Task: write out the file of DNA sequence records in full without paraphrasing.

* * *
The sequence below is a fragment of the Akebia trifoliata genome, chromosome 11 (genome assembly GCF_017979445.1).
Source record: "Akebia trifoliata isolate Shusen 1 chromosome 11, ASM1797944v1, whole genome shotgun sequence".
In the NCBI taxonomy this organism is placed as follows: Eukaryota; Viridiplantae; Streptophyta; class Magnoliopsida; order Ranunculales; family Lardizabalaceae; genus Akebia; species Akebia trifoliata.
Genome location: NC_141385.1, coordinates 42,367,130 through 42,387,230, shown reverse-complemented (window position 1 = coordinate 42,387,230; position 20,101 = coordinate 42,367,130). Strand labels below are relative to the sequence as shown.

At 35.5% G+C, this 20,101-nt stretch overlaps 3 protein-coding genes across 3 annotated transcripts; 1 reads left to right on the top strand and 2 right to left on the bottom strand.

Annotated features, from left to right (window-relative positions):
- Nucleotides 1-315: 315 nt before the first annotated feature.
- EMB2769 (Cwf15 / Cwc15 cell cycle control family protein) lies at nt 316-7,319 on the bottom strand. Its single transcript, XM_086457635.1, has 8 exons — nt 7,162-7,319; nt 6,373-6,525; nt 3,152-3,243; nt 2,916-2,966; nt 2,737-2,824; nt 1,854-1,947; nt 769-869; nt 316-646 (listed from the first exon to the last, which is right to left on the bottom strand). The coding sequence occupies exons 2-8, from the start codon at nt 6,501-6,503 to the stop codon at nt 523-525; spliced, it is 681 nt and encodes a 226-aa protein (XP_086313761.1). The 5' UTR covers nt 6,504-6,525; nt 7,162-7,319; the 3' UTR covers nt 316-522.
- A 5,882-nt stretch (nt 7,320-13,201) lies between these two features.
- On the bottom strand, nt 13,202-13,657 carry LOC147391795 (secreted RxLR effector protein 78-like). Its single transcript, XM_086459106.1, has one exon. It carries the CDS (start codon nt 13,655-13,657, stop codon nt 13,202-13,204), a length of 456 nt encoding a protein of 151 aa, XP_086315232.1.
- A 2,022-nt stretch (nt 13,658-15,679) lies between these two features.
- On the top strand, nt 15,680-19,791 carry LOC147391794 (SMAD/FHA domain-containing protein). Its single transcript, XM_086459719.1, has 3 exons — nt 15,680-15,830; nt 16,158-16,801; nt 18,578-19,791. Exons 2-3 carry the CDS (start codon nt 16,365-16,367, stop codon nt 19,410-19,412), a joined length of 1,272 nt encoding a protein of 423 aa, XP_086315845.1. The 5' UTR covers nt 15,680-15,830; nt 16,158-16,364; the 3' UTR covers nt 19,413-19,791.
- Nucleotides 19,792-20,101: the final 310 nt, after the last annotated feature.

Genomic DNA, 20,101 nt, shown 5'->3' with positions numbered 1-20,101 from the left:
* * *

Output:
The sequence below is a fragment of the Akebia trifoliata genome, chromosome 11 (genome assembly GCF_017979445.1).
Source record: "Akebia trifoliata isolate Shusen 1 chromosome 11, ASM1797944v1, whole genome shotgun sequence".
In the NCBI taxonomy this organism is placed as follows: Eukaryota; Viridiplantae; Streptophyta; class Magnoliopsida; order Ranunculales; family Lardizabalaceae; genus Akebia; species Akebia trifoliata.
Genome location: NC_141385.1, coordinates 42,367,130 through 42,387,230, shown reverse-complemented (window position 1 = coordinate 42,387,230; position 20,101 = coordinate 42,367,130). Strand labels below are relative to the sequence as shown.

At 35.5% G+C, this 20,101-nt stretch overlaps 3 protein-coding genes across 3 annotated transcripts; 1 reads left to right on the top strand and 2 right to left on the bottom strand.

Annotated features, from left to right (window-relative positions):
- Nucleotides 1-315: 315 nt before the first annotated feature.
- EMB2769 (Cwf15 / Cwc15 cell cycle control family protein) lies at nt 316-7,319 on the bottom strand. Its single transcript, XM_086457635.1, has 8 exons — nt 7,162-7,319; nt 6,373-6,525; nt 3,152-3,243; nt 2,916-2,966; nt 2,737-2,824; nt 1,854-1,947; nt 769-869; nt 316-646 (listed from the first exon to the last, which is right to left on the bottom strand). The coding sequence occupies exons 2-8, from the start codon at nt 6,501-6,503 to the stop codon at nt 523-525; spliced, it is 681 nt and encodes a 226-aa protein (XP_086313761.1). The 5' UTR covers nt 6,504-6,525; nt 7,162-7,319; the 3' UTR covers nt 316-522.
- A 5,882-nt stretch (nt 7,320-13,201) lies between these two features.
- On the bottom strand, nt 13,202-13,657 carry LOC147391795 (secreted RxLR effector protein 78-like). Its single transcript, XM_086459106.1, has one exon. It carries the CDS (start codon nt 13,655-13,657, stop codon nt 13,202-13,204), a length of 456 nt encoding a protein of 151 aa, XP_086315232.1.
- A 2,022-nt stretch (nt 13,658-15,679) lies between these two features.
- On the top strand, nt 15,680-19,791 carry LOC147391794 (SMAD/FHA domain-containing protein). Its single transcript, XM_086459719.1, has 3 exons — nt 15,680-15,830; nt 16,158-16,801; nt 18,578-19,791. Exons 2-3 carry the CDS (start codon nt 16,365-16,367, stop codon nt 19,410-19,412), a joined length of 1,272 nt encoding a protein of 423 aa, XP_086315845.1. The 5' UTR covers nt 15,680-15,830; nt 16,158-16,364; the 3' UTR covers nt 19,413-19,791.
- Nucleotides 19,792-20,101: the final 310 nt, after the last annotated feature.

Genomic DNA, 20,101 nt, shown 5'->3' with positions numbered 1-20,101 from the left: